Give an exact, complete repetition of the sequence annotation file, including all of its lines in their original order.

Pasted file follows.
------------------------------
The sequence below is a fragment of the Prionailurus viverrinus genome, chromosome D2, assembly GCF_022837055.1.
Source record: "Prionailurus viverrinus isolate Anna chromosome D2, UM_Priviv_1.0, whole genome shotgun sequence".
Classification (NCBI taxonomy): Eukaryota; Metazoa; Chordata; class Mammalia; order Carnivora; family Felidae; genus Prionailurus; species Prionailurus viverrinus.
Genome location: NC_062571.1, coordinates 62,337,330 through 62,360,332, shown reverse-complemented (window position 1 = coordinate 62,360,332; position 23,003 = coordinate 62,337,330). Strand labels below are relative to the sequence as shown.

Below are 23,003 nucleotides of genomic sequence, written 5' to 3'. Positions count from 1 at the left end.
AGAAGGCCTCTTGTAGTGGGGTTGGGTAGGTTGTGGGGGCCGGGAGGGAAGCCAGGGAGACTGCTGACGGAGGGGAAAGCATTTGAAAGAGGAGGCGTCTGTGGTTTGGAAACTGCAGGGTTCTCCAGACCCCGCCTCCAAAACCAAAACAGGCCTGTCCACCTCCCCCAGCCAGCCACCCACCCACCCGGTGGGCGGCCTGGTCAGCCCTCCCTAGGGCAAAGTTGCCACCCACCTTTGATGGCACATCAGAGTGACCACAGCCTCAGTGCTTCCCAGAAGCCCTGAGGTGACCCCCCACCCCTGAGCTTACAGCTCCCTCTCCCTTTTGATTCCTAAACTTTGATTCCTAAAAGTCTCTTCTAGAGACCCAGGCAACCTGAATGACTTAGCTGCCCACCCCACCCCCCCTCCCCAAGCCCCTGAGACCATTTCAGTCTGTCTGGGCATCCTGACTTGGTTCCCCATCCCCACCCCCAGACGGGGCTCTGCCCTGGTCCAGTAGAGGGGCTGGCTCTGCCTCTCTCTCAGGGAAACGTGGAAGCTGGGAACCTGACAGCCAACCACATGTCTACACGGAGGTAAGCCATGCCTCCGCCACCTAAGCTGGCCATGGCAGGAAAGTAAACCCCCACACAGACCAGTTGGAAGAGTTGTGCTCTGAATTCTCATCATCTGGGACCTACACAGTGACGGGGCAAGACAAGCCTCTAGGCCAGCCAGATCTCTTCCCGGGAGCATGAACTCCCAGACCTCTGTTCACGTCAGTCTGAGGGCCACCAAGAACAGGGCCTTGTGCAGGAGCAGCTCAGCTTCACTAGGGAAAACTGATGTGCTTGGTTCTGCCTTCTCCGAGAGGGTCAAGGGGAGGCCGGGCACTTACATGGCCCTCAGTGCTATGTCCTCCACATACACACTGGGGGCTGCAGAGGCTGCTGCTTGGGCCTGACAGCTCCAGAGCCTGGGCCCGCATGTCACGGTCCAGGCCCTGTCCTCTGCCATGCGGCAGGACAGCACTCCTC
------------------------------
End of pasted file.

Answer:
The sequence below is a fragment of the Prionailurus viverrinus genome, chromosome D2, assembly GCF_022837055.1.
Source record: "Prionailurus viverrinus isolate Anna chromosome D2, UM_Priviv_1.0, whole genome shotgun sequence".
Classification (NCBI taxonomy): Eukaryota; Metazoa; Chordata; class Mammalia; order Carnivora; family Felidae; genus Prionailurus; species Prionailurus viverrinus.
Genome location: NC_062571.1, coordinates 62,337,330 through 62,360,332, shown reverse-complemented (window position 1 = coordinate 62,360,332; position 23,003 = coordinate 62,337,330). Strand labels below are relative to the sequence as shown.

Below are 23,003 nucleotides of genomic sequence, written 5' to 3'. Positions count from 1 at the left end.
AGAAGGCCTCTTGTAGTGGGGTTGGGTAGGTTGTGGGGGCCGGGAGGGAAGCCAGGGAGACTGCTGACGGAGGGGAAAGCATTTGAAAGAGGAGGCGTCTGTGGTTTGGAAACTGCAGGGTTCTCCAGACCCCGCCTCCAAAACCAAAACAGGCCTGTCCACCTCCCCCAGCCAGCCACCCACCCACCCGGTGGGCGGCCTGGTCAGCCCTCCCTAGGGCAAAGTTGCCACCCACCTTTGATGGCACATCAGAGTGACCACAGCCTCAGTGCTTCCCAGAAGCCCTGAGGTGACCCCCCACCCCTGAGCTTACAGCTCCCTCTCCCTTTTGATTCCTAAACTTTGATTCCTAAAAGTCTCTTCTAGAGACCCAGGCAACCTGAATGACTTAGCTGCCCACCCCACCCCCCCTCCCCAAGCCCCTGAGACCATTTCAGTCTGTCTGGGCATCCTGACTTGGTTCCCCATCCCCACCCCCAGACGGGGCTCTGCCCTGGTCCAGTAGAGGGGCTGGCTCTGCCTCTCTCTCAGGGAAACGTGGAAGCTGGGAACCTGACAGCCAACCACATGTCTACACGGAGGTAAGCCATGCCTCCGCCACCTAAGCTGGCCATGGCAGGAAAGTAAACCCCCACACAGACCAGTTGGAAGAGTTGTGCTCTGAATTCTCATCATCTGGGACCTACACAGTGACGGGGCAAGACAAGCCTCTAGGCCAGCCAGATCTCTTCCCGGGAGCATGAACTCCCAGACCTCTGTTCACGTCAGTCTGAGGGCCACCAAGAACAGGGCCTTGTGCAGGAGCAGCTCAGCTTCACTAGGGAAAACTGATGTGCTTGGTTCTGCCTTCTCCGAGAGGGTCAAGGGGAGGCCGGGCACTTACATGGCCCTCAGTGCTATGTCCTCCACATACACACTGGGGGCTGCAGAGGCTGCTGCTTGGGCCTGACAGCTCCAGAGCCTGGGCCCGCATGTCACGGTCCAGGCCCTGTCCTCTGCCATGCGGCAGGACAGCACTCCTC